China sees Vietnam not just as its largest trading partner in Southeast Asia but as a gateway to the region, according to Le Hong Hiep, coordinator of the ISEAS-Yusof Ishak Institute's Vietnam studies programme.
"Beijing's primary goal is to ensure that Hanoi does not stray too far from their orbit towards the US camp," Le said.
"Meanwhile, despite the historical distrust and ongoing tensions in the South China Sea, Vietnam recognises the importance of working with China. Even the most hardline anti-China nationalists in Vietnam cannot deny the significant role that China plays in the country's security and prosperity."
He said Xi's visit could potentially see a declaration on a "community of shared destiny" between the two nations.
Beijing has been pushing the idea since at least 2015, including on December 1 when Foreign Minister Wang Yi - in meetings with Trong, Thuong and his counterpart Bui Thanh Son in Hanoi - said the two socialist countries "share the same aspiration and destiny".
They also discussed a long-delayed upgrade to a railway linking Kunming in China's southwestern Yunnan province to Vietnam's northern port city of Haiphong.
While Vietnam's Prime Minister Pham Minh Chinh pressed the issue last month, Chinese experts say Hanoi is sceptical about the project and Beijing's expanding economic and geopolitical influence.
"The Vietnamese side is not very willing," the CASS researcher said. "Vietnam has over the past decade adopted a policy of diversification in foreign investment, trying to cut its reliance on China and avoid being too closely tied to China's economic agenda. Like many others, they tend to view economic issues through the lens of security too."
The researcher also said that while several other Southeast Asian nations had accepted China's "shared destiny" idea, "Vietnam seems to still have difficulties fully embracing it", noting the two countries' long-standing territorial disputes.
Zhang pointed out that while Beijing is concerned about Hanoi's tilt towards Washington, Vietnam is also sensitive about China's response.
Vietnam's Communist Party chief has sought to reassure Beijing in meetings with Chinese officials in recent months. And in August, ahead of Biden's visit, Trong used a rare trip to the China-Vietnam border to send the message that Hanoi "gives top priority to building and developing its good relations with the Chinese party, state and people".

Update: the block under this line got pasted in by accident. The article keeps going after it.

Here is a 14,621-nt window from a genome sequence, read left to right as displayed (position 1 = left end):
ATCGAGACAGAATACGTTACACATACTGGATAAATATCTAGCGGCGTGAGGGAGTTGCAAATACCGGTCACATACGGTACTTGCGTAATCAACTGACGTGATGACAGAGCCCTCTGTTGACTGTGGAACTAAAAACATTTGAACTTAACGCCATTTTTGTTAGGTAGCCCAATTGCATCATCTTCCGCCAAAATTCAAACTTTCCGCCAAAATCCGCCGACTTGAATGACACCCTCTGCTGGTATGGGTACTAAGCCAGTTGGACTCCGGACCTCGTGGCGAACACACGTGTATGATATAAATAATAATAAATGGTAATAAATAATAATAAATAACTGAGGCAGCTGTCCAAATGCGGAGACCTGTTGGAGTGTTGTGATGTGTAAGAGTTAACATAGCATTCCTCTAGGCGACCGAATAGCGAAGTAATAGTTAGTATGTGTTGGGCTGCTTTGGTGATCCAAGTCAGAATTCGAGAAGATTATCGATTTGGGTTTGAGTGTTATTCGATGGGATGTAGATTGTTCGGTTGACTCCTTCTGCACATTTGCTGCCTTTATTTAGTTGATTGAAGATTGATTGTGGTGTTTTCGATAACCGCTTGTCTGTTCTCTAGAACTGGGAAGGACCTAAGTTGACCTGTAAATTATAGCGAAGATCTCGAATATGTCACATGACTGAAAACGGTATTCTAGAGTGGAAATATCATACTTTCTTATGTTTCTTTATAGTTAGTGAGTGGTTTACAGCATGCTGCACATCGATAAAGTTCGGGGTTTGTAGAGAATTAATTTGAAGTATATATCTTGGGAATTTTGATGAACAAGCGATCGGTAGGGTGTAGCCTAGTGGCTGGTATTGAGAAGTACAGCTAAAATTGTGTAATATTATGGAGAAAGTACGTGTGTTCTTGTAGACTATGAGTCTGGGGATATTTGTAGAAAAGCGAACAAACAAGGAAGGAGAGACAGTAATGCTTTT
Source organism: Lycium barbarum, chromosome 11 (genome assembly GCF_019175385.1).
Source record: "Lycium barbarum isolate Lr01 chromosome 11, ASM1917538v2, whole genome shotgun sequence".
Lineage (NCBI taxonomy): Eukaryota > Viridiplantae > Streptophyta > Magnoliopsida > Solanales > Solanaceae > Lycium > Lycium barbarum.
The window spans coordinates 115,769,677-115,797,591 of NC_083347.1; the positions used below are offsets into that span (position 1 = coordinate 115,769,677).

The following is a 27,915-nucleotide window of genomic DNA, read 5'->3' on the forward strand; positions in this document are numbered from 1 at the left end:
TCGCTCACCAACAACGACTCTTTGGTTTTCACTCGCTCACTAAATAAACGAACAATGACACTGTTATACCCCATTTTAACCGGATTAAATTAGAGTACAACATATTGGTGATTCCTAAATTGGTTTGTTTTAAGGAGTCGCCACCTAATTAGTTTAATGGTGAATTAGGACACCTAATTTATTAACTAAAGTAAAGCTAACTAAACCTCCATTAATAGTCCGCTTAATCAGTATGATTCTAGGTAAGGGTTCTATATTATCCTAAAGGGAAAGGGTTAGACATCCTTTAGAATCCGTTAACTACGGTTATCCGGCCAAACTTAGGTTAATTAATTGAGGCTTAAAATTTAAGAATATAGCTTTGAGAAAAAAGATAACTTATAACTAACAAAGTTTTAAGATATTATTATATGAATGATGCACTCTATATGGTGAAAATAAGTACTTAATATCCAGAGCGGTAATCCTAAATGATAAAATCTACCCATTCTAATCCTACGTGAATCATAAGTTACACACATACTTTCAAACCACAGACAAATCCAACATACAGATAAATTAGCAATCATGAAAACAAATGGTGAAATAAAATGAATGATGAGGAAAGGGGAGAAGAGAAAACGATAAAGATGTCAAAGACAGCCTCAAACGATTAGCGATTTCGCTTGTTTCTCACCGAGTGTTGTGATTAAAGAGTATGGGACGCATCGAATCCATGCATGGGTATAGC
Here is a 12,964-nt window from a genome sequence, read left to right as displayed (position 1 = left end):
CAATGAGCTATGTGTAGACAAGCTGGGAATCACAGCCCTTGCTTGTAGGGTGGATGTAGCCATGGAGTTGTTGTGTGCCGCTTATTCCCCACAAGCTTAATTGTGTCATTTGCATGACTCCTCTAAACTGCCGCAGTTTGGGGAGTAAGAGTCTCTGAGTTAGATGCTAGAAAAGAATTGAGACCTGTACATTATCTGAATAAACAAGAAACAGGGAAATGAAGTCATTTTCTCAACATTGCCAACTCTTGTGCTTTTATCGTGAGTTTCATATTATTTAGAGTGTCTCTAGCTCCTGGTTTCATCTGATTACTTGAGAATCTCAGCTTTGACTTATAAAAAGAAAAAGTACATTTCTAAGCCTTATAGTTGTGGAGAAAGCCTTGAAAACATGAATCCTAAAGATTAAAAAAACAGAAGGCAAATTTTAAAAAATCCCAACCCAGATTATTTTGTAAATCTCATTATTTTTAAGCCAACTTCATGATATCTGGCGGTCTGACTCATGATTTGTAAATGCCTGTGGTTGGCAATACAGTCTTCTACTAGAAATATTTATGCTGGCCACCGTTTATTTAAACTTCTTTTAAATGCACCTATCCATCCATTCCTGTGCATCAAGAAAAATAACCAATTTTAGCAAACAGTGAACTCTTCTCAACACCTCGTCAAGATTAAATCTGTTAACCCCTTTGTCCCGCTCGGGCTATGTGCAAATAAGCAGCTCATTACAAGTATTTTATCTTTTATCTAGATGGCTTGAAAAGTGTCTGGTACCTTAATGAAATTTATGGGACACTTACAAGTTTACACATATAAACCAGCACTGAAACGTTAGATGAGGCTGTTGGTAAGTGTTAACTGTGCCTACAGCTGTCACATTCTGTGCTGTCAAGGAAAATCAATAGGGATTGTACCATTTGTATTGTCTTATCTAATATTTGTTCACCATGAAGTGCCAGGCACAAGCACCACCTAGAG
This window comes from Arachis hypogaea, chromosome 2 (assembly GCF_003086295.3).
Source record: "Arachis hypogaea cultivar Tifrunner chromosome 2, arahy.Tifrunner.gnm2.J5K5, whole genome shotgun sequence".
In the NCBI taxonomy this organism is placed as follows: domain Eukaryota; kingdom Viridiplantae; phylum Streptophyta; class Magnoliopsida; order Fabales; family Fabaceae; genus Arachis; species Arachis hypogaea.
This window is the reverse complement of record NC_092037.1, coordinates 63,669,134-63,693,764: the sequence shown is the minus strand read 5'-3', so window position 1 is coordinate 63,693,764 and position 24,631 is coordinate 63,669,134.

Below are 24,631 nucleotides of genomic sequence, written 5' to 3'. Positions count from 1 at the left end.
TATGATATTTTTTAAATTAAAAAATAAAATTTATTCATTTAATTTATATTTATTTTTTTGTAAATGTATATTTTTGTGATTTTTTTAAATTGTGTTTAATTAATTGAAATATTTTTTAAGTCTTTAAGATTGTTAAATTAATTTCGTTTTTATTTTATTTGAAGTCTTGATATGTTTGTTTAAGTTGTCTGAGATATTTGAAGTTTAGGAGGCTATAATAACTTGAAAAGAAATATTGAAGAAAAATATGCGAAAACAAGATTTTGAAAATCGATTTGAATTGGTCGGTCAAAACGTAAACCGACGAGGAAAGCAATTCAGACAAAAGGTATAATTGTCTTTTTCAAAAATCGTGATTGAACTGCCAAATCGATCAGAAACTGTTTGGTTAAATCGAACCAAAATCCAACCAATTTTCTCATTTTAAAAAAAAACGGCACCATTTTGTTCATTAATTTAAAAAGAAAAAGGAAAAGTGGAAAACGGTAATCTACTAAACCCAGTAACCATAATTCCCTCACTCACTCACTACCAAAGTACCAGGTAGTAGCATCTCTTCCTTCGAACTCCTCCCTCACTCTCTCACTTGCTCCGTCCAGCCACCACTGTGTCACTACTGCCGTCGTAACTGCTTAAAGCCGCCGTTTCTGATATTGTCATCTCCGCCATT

"Vietnam is concerned about possible misunderstanding, dissatisfaction and even punishment from the Chinese side over its warming ties with the US and Japan," Zhang said.
But he said Vietnam also had an opportunity and stood to gain from the US-China feud given its importance to both countries.
Carl Thayer, emeritus professor at the University of New South Wales in Australia and a Southeast Asia specialist, said given perceived Chinese intimidation in the South China Sea in recent months, Vietnam would welcome more US maritime security assistance.
"Vietnam will continue to steer a middle course in its relations with China and the US and will not abandon its long-standing defence policy of 'four noes'," he said, referring to no alliances, no foreign military bases, no joining one country against a third country, and no use of force in international relations.
Giang also said that while Vietnam's foreign policy prioritised China, its aim with Beijing was to secure political and security guarantees, as well as economic cooperation, rather than becoming too closely aligned.
"Similarly, being a one-party communist state like China, Vietnam is also wary of the West and seeks to maintain Beijing as a counterbalance against any potential threats to regime survival. This represents a delicate hedging act by the Vietnamese state," he said, adding that Xi's visit was unlikely to significantly alter the direction of Hanoi's foreign policy.
"Vietnam is aware of its current geopolitical advantage and is unlikely to sacrifice it for substantial Belt and Road Initiative investments or political support from Beijing."
Le agreed that Vietnam would continue its balancing act between China and the US, though it would become harder to maintain.
"But as long as China is not overly aggressive in the South China Sea, Vietnam will try its best to be on good terms with China and maintain an equidistance between the two great powers," he said.
Additional reporting Laura Zhou